Friday, May 30, 2014

Can we trust climate models?

Our latest paper, Can we trust climate models? has just appeared on the Wiley website (open access thanks to our Japanese friends who paid for this). To save a click, here's the abstract:
What are the predictions of climate models, should we believe them, and are they falsifiable? Probably the most iconic and influential result arising from climate models is the prediction that, dependent on the rate of increase of CO2 emissions, global and annual mean temperature will rise by around 2–4°C over the 21st century. We argue that this result is indeed credible, as are the supplementary predictions that the land will on average warm by around 50% more than the oceans, high latitudes more than the tropics, and that the hydrological cycle will generally intensify. Beyond these and similar broad statements, however, we presently find little evidence of trustworthy predictions at fine spatial scale and annual to decadal timescale from climate models.
The paper was invited by the editors some time ago, under a slightly different title but they didn't object to us changing this to something that we felt matched the content a little better. The original plan was for two papers to appear together, with the other one written by a prominent sceptic. However, this seems to have fallen by the wayside. Although we could probably have guessed what they were likely to write, we didn't really want to take part in a direct debate, so rather than aguing against straw man criticisms we just tried to set out our own ideas. Given how it turned out I'm glad we did this! Writing this paper also fitted in well to our personal plans, as we had already pretty much decided at that time to leave Japan, and this gave us a good opportunity to summarise and review some work (including our own) when we weren't really minded to embark on a big new ambitious plan of research. I don't think our argument is likely to be considered controversial - perhaps some might think we are a little pessimistic about the regional performance of models (by which we basically mean anything less than hemispheric) but our recent work with paleoclimate really has brought home to us that they don't get much right about patterns on this sort of scale, even for temperature still less precipitation.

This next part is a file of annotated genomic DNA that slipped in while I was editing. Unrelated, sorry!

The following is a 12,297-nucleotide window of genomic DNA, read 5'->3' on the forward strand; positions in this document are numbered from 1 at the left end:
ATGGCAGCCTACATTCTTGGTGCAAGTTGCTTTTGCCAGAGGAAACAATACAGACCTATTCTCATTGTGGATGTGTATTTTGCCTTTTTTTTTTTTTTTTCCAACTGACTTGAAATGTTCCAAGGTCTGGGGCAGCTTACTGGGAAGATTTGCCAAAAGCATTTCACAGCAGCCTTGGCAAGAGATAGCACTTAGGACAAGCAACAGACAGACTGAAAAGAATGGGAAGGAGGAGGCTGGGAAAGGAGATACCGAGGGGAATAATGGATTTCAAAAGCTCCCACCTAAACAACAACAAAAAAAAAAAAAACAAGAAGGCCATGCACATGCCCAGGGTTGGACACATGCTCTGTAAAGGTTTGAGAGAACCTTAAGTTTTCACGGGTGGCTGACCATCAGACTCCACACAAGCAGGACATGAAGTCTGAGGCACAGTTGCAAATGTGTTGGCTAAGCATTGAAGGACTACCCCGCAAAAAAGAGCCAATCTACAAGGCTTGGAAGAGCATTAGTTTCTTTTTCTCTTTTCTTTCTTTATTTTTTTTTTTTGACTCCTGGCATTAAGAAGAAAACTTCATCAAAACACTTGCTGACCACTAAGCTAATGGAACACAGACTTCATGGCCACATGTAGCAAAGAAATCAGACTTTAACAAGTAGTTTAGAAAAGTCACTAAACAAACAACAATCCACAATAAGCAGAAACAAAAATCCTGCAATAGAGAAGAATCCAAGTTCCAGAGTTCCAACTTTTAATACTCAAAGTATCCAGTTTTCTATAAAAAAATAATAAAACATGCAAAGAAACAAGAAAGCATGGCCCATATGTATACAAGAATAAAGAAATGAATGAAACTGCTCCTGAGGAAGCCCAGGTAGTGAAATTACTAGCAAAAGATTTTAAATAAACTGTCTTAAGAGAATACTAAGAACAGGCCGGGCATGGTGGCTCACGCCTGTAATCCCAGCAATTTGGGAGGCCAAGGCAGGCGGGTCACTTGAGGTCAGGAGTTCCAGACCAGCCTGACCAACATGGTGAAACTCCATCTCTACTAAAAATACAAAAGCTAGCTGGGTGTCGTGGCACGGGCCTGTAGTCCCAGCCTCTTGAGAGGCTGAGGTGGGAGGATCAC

The reviewers made some helpful comments, perhaps the only real criticism was that we sounded like a bland consensus and weren't really making an opinionated statement as might be hoped for in an "opinion" article. But we wanted to say what we thought was correct and justified (ie, a true summary of our opinions), rather than being artificially controversial. I'll be very happy if the paper is seen as a useful summary of how much we can trust climate models, and why.

16 comments:

Nick Stokes said...

"The reviewers made some helpful comments, perhaps the only real criticism was that we sounded like a bland consensus"

Yes, that was my feeling too. The paper tends to build the expectation that someone is making predictions with the GCM's that are wrong. But it never gets to that. It basically says we can do seasonal scale, and we can do long term. Who disputes that?

It seems to me that GCM's generate random synthetic weather that responds to forcing. As such, you can average to deduce climate responses. They don't claim that the random weather is what will happen, unless they have been properly initialised, in which case seasonal (from that time) is about the time scale.

crandles said...

"The large-scale understanding of the physics seems to be sufficient, but the details are either not well understood, or are not being sufficiently well approximated by the model code."

Bland consensus or refusing to stick your neck out regarding what is most important?

Hank Roberts said...

Details, details. Do global climate models have a way to run scenarios like this, in which a sea level rise less than one meter uncorks a very large area of ice?

Earlier, this (and the reports that meltwater ponds disappeared from ice sheets before they broke up) seemed to start giving details that suggest rapid change:

http://www.nature.com/ngeo/journal/v6/n10/abs/ngeo1887.html